New Updates to Our Warning About Social Security Phone Scams
Last Updated: January 13, 2021
The Inspector General for Social Security, Gail S. Ennis, is again warning the public about widespread Social Security-related telephone scams. These scams may use sophisticated tactics to deceive them into providing sensitive information or money.
The Office of the Inspector General (OIG) has recently received reports of telephone scammers using real Social Security and OIG officials’ names — many of which are publicly available on our websites or through an online search. Other common tactics to lend legitimacy to scams are citing “badge numbers” of law enforcement officers. Some request that people send email attachments containing personal information about an “investigation,” or text links to click on to “learn more” about a Social Security-related problem.
Inspector General Ennis wants you to know Social Security will never:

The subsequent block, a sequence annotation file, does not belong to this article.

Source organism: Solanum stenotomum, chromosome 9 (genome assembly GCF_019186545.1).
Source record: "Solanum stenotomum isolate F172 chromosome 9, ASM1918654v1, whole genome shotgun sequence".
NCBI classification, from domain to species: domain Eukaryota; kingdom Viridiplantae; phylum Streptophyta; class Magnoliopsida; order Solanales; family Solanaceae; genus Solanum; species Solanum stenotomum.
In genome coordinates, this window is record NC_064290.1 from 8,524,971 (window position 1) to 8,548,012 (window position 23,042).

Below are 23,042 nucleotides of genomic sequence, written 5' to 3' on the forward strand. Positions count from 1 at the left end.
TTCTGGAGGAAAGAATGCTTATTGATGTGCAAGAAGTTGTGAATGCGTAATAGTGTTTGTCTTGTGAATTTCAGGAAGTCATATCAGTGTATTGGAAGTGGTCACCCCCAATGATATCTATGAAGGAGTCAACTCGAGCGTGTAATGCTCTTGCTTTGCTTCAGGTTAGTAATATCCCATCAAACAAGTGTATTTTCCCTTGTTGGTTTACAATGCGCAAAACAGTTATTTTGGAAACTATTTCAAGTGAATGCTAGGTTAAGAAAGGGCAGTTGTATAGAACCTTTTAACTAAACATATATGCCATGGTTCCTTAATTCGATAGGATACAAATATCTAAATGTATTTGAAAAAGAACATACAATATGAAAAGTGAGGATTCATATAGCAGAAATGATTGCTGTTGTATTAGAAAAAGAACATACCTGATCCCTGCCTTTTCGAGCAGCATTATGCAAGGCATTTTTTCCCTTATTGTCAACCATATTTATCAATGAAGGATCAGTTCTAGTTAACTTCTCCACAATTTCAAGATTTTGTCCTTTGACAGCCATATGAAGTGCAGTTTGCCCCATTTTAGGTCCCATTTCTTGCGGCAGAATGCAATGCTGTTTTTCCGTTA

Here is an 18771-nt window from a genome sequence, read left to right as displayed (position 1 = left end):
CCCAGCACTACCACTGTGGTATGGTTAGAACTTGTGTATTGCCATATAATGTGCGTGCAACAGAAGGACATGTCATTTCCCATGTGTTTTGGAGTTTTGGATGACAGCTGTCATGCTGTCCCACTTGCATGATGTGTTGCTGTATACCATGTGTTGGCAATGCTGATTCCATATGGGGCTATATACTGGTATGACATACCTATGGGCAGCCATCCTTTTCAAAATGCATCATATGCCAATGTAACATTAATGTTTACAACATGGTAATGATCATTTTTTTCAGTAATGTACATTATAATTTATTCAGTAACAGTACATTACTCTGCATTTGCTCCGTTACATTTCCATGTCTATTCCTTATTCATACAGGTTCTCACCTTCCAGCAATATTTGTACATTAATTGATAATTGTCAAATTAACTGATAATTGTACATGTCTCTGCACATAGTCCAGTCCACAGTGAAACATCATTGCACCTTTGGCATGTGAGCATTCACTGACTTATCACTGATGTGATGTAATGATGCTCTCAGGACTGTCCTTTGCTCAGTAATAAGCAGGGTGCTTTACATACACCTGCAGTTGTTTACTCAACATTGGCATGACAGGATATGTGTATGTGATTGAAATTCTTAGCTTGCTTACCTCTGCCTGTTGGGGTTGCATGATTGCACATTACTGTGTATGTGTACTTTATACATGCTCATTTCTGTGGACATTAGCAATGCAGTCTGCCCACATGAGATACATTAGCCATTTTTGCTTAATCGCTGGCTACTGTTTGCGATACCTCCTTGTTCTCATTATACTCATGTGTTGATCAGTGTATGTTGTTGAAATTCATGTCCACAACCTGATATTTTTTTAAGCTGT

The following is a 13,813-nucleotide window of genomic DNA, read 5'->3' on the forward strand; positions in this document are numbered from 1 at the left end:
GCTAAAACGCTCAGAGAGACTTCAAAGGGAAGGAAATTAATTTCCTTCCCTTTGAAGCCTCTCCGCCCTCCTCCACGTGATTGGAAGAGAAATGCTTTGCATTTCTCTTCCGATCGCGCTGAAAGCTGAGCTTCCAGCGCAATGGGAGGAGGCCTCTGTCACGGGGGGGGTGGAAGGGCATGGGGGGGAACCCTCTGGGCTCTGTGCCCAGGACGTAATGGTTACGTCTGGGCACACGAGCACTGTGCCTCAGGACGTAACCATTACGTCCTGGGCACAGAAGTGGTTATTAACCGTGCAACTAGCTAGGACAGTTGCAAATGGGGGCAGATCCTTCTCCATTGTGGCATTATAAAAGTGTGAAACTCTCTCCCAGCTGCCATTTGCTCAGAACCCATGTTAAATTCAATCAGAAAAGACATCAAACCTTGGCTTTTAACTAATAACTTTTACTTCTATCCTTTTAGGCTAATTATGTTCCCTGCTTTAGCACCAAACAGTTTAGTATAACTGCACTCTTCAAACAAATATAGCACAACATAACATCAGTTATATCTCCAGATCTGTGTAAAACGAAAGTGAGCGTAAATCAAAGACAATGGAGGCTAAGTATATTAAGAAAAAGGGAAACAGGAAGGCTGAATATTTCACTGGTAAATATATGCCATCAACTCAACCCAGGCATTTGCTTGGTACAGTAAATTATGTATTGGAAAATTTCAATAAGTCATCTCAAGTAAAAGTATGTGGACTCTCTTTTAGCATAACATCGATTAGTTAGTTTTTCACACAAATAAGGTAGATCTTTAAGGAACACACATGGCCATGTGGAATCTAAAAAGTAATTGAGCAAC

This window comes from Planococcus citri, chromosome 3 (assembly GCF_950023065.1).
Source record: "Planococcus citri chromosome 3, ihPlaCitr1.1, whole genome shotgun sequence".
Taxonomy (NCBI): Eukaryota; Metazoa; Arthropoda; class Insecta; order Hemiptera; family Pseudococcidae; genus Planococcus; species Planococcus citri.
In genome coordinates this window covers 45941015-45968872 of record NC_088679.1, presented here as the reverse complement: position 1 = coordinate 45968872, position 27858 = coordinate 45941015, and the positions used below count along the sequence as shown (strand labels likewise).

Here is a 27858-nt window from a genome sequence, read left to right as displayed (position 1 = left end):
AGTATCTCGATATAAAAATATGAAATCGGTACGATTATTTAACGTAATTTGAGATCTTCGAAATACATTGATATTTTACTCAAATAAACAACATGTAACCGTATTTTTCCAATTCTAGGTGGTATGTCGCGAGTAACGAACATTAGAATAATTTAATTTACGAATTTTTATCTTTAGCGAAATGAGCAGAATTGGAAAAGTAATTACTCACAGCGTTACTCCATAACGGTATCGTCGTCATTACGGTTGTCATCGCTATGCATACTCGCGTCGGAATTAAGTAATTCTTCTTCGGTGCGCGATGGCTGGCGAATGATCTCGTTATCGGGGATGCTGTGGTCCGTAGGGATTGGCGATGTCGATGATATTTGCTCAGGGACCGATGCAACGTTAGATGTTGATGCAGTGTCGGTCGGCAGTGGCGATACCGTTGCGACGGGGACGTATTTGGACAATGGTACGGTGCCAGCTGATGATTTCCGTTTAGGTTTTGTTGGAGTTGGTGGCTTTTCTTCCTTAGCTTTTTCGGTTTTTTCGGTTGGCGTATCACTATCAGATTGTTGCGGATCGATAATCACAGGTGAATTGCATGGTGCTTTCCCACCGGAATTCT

- Suspend your Social Security number because someone else has used it in a crime.
- Threaten you with arrest or other legal action unless you immediately pay a fine or fee.
- Require payment by retail gift card, wire transfer, internet currency, or mailing cash.
- Promise a benefit increase or other assistance in exchange for payment.
- Send official letters or reports containing your personal information via email.
“Don’t believe anyone who calls you unsolicited from a government agency and threatens you — just hang up,” Inspector General Ennis said. “They may use real names or badge numbers to sound more official, but they are not. We will keep updating you as scam tactics evolve — because public awareness is the best weapon we have against them.”
If you owe money to Social Security, we will mail you a letter with payment options and appeal rights. If you receive a letter, text, call or email that you believe to be suspicious, about an alleged problem with your Social Security number, account, or payments, hang up or do not respond.
We encourage you to report Social Security scams — or other Social Security fraud — via the OIG website. You may also read all previous Social Security OIG fraud advisories on our website. Please share this information with your friends and family to help spread awareness about Social Security scams.